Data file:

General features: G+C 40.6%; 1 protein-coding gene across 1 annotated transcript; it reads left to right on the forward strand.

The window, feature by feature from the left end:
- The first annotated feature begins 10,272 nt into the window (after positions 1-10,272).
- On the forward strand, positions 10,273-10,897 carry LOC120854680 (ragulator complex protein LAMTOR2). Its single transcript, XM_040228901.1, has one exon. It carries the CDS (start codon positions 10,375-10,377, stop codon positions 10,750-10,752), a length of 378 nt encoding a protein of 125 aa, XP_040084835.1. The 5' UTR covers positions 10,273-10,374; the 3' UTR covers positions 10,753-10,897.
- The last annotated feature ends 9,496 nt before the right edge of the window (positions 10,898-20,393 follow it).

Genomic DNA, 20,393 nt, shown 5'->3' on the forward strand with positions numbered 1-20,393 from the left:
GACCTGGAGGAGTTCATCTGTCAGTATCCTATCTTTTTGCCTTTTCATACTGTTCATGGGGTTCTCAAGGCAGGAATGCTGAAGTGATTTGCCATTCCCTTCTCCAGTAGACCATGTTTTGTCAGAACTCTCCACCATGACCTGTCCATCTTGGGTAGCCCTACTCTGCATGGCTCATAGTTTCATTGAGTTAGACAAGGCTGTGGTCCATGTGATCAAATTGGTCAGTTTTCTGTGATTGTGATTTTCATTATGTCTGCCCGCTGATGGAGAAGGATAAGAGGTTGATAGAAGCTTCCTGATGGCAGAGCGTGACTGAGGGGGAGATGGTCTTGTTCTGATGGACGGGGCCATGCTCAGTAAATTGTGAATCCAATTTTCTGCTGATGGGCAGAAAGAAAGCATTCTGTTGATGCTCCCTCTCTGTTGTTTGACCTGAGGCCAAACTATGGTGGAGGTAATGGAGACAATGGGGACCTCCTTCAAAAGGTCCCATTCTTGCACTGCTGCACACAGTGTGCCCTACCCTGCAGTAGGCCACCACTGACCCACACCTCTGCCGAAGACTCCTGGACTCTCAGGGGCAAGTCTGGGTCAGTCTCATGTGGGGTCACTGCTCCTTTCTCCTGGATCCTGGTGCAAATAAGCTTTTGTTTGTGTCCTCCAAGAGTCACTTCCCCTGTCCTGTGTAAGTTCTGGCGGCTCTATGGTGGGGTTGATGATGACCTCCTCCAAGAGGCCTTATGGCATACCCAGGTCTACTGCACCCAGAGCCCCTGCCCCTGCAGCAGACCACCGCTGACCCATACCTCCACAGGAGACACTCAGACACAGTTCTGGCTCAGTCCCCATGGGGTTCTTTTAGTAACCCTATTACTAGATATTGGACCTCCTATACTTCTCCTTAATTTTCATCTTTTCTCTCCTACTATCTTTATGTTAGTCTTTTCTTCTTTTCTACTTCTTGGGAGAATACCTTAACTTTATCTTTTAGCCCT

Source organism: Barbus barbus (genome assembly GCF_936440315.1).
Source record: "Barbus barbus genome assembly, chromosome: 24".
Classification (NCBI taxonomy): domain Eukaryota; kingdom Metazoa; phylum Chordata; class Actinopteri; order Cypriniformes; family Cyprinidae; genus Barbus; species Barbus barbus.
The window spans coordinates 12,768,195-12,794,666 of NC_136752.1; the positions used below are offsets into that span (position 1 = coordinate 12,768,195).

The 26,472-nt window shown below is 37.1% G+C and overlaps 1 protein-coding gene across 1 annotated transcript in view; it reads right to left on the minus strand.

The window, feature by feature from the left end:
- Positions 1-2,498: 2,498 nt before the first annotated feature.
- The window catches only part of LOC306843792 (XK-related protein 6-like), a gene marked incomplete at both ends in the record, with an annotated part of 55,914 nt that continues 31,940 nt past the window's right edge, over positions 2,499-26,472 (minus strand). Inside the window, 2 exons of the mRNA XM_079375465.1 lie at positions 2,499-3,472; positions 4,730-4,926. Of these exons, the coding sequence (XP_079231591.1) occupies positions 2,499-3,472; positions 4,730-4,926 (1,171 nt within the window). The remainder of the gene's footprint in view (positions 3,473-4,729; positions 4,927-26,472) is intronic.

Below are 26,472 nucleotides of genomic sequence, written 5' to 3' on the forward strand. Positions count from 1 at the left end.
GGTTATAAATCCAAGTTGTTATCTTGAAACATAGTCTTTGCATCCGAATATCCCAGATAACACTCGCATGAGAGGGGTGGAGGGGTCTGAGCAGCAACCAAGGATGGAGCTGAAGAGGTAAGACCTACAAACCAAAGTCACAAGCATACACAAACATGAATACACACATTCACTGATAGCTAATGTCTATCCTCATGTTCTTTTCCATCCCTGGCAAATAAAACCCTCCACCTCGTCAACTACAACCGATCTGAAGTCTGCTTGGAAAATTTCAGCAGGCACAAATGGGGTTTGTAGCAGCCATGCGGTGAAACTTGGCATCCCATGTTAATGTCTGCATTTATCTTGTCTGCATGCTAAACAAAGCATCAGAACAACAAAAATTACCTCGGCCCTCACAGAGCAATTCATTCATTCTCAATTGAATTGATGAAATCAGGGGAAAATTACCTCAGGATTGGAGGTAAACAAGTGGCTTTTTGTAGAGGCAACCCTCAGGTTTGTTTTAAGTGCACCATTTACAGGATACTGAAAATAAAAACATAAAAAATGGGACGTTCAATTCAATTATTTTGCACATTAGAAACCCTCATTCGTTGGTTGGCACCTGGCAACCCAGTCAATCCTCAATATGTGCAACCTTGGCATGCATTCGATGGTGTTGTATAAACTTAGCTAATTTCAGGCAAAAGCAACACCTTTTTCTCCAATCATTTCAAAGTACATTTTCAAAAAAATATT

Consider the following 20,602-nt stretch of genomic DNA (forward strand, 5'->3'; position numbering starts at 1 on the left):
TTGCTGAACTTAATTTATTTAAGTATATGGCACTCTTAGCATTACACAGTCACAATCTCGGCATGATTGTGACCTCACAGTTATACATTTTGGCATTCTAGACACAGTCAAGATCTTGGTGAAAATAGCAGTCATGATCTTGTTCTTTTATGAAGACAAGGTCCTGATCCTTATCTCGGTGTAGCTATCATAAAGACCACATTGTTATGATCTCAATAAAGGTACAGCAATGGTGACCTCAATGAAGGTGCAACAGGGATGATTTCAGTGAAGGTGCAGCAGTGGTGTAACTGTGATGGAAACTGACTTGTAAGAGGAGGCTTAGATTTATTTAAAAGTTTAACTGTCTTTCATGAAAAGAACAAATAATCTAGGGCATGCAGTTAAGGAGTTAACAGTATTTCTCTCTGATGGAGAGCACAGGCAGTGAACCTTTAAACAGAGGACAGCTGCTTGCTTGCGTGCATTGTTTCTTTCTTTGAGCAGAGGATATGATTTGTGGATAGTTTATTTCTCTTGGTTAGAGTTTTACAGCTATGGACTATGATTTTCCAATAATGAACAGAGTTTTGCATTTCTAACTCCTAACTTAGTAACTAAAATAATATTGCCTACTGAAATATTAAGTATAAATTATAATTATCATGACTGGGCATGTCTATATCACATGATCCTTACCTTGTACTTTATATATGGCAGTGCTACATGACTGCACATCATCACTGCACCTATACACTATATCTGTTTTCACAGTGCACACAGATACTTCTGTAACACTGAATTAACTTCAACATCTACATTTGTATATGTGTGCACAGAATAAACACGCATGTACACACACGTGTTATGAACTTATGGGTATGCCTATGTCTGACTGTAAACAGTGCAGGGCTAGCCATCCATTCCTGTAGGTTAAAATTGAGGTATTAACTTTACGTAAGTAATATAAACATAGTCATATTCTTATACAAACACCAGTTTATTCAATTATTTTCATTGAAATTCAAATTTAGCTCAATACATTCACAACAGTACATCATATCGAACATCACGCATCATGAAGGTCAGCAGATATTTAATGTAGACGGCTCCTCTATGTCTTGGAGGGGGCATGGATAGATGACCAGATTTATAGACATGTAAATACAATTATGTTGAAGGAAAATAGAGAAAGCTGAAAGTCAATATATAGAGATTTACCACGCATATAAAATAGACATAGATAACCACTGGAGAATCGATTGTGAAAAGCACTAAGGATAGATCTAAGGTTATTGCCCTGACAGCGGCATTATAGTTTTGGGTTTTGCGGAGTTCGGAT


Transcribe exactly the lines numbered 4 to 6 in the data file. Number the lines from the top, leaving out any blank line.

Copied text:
- On the forward strand, positions 10,273-10,897 carry LOC120854680 (ragulator complex protein LAMTOR2). Its single transcript, XM_040228901.1, has one exon. It carries the CDS (start codon positions 10,375-10,377, stop codon positions 10,750-10,752), a length of 378 nt encoding a protein of 125 aa, XP_040084835.1. The 5' UTR covers positions 10,273-10,374; the 3' UTR covers positions 10,753-10,897.
- The last annotated feature ends 9,496 nt before the right edge of the window (positions 10,898-20,393 follow it).

Genomic DNA, 20,393 nt, shown 5'->3' on the forward strand with positions numbered 1-20,393 from the left: